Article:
Some of the region’s most talented journalists shared tips and views on reporting in an era censorship, fake news and tweeting presidents during the FCC’s second journalism conference.
The day-long event saw panels and workshops tackling the everyday struggles of reporting from Hong Kong and China. Special guest Evan Osnos, staff writer at the New Yorker, joined via Skype to talk about the difficulties now faced by U.S. reporters writing about the Trump administration.
“I don’t think there’s a more exciting time to be a journalist,” said FCC president Eric Wishart as he closed the conference on April 29.
Earlier in the day guests heard from top editors and reporters on the challenges of reporting the facts at a time when fake news was so prolific it could sway an election result.
Workshops focused on writing to length under pressure and how graphics are being increasingly used to effectively tell stories to an audience bombarded with facts from different multiple sources.
In the workshop for freelancers, tips were shared by a panel including FCC board member Kate Whitehead, Zach Coleman of Nikkei Asian Review, Mark Jones of Cedar Hong Kong, and freelancer Vaudine England.
“As a freelancer you should have a website and pay attention to your LinkedIn account,” said Whitehead, who added that she often uses the social network to find potential story leads.
England advised freelancers to “go to places where there aren’t staff correspondents. Laos, Vietnam… are places that aren’t covered.”
Coleman’s advice was to build relationships, and build a reputation for yourself as a freelancer.
Telling the Hong Kong story to the world was the subject of a later workshop featuring foreign correspondents from the Guardian, Reuters, Financial Times and Bloomberg. Anne Marie Roantree, Hong Kong Bureau Chief at Reuters, said that during Occupy Central in 2014, her team used spot news to tell a wider story about the protests, bringing those stories together for special report on Beijing tracking down activists.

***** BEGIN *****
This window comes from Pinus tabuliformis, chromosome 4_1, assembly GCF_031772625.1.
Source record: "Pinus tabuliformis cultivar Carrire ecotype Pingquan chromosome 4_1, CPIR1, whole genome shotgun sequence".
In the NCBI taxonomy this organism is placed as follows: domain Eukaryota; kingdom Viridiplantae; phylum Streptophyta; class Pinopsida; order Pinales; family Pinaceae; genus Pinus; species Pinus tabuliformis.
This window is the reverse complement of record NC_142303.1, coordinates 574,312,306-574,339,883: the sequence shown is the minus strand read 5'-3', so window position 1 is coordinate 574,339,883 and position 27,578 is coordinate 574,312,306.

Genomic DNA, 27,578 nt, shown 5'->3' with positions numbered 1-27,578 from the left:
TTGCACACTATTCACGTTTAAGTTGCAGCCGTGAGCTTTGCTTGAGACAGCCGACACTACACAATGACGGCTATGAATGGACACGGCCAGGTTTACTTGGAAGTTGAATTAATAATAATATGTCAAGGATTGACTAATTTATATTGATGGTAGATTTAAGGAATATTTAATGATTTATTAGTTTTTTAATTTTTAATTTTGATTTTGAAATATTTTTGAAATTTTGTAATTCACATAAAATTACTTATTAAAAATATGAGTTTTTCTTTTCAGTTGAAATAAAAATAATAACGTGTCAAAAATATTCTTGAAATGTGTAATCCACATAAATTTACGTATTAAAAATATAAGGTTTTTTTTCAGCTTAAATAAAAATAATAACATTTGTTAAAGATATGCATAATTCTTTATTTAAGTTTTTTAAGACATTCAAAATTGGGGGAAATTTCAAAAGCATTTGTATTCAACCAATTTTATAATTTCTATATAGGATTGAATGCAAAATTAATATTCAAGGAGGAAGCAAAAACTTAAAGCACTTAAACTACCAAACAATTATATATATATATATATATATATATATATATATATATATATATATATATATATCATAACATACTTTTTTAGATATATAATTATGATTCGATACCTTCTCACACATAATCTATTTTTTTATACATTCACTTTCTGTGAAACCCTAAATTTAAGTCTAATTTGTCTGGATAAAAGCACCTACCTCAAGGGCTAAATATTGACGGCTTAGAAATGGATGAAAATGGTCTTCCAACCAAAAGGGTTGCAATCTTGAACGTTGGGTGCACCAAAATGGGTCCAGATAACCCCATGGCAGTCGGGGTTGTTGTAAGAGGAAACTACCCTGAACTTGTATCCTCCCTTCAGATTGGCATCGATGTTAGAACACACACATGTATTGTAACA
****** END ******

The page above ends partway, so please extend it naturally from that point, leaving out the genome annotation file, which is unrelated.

Benjamin Haas of the Guardian said Hong Kong had appeal globally because “there’s a lot drama in Hong Kong that you don’t get in stories on mainland China”. Panel members agreed that covering investigative stories on corrupt business practices in Hong Kong was expensive and time consuming, with time being a luxury most reporters don’t have.
Similarly, the panel on covering China focused on how difficult it is to work in a country where the government refuses to give out basic information requested by journalists.
FCC president Eric Wishart said after the conference: “At a time when fake news and alternative facts seem to be dominating the discussion, the conference showed that journalism is stronger, more diverse and more vibrant than ever.
“And as we approach the 20th anniversary of the Hong Kong handover, the conference also confirmed the FCC’s role as a beacon of press freedom in an increasingly difficult and dangerous environment for journalists.”